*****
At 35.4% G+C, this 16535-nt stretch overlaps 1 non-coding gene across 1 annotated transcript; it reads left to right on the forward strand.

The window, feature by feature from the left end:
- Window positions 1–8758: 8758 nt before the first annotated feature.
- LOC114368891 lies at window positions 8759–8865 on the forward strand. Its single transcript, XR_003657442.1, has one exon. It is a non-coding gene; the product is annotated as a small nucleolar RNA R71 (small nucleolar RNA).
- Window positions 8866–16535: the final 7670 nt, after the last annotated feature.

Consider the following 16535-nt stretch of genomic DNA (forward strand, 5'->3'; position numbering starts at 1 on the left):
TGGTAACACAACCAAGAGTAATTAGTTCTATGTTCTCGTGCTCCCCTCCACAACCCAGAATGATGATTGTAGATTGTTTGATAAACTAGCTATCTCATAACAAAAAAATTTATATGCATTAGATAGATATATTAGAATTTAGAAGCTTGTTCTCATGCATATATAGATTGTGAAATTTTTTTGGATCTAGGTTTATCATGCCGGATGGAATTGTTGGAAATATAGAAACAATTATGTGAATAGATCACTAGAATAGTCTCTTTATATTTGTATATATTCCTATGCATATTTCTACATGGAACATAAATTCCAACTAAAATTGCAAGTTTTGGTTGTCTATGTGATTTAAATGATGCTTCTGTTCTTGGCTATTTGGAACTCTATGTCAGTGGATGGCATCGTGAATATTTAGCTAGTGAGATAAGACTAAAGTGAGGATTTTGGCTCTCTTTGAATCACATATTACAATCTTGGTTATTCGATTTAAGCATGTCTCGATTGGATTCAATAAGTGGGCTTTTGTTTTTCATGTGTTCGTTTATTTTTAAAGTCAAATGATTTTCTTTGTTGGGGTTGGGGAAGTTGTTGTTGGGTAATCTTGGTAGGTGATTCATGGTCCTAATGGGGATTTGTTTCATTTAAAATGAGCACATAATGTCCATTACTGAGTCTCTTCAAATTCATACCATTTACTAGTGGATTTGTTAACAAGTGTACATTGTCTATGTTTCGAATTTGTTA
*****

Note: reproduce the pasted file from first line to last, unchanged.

At 35.4% G+C, this 16535-nt stretch overlaps 1 non-coding gene across 1 annotated transcript; it reads left to right on the forward strand.

The window, feature by feature from the left end:
- Window positions 1–8758: 8758 nt before the first annotated feature.
- LOC114368891 lies at window positions 8759–8865 on the forward strand. Its single transcript, XR_003657442.1, has one exon. It is a non-coding gene; the product is annotated as a small nucleolar RNA R71 (small nucleolar RNA).
- Window positions 8866–16535: the final 7670 nt, after the last annotated feature.

Consider the following 16535-nt stretch of genomic DNA (forward strand, 5'->3'; position numbering starts at 1 on the left):
TGGTAACACAACCAAGAGTAATTAGTTCTATGTTCTCGTGCTCCCCTCCACAACCCAGAATGATGATTGTAGATTGTTTGATAAACTAGCTATCTCATAACAAAAAAATTTATATGCATTAGATAGATATATTAGAATTTAGAAGCTTGTTCTCATGCATATATAGATTGTGAAATTTTTTTGGATCTAGGTTTATCATGCCGGATGGAATTGTTGGAAATATAGAAACAATTATGTGAATAGATCACTAGAATAGTCTCTTTATATTTGTATATATTCCTATGCATATTTCTACATGGAACATAAATTCCAACTAAAATTGCAAGTTTTGGTTGTCTATGTGATTTAAATGATGCTTCTGTTCTTGGCTATTTGGAACTCTATGTCAGTGGATGGCATCGTGAATATTTAGCTAGTGAGATAAGACTAAAGTGAGGATTTTGGCTCTCTTTGAATCACATATTACAATCTTGGTTATTCGATTTAAGCATGTCTCGATTGGATTCAATAAGTGGGCTTTTGTTTTTCATGTGTTCGTTTATTTTTAAAGTCAAATGATTTTCTTTGTTGGGGTTGGGGAAGTTGTTGTTGGGTAATCTTGGTAGGTGATTCATGGTCCTAATGGGGATTTGTTTCATTTAAAATGAGCACATAATGTCCATTACTGAGTCTCTTCAAATTCATACCATTTACTAGTGGATTTGTTAACAAGTGTACATTGTCTATGTTTCGAATTTGTTA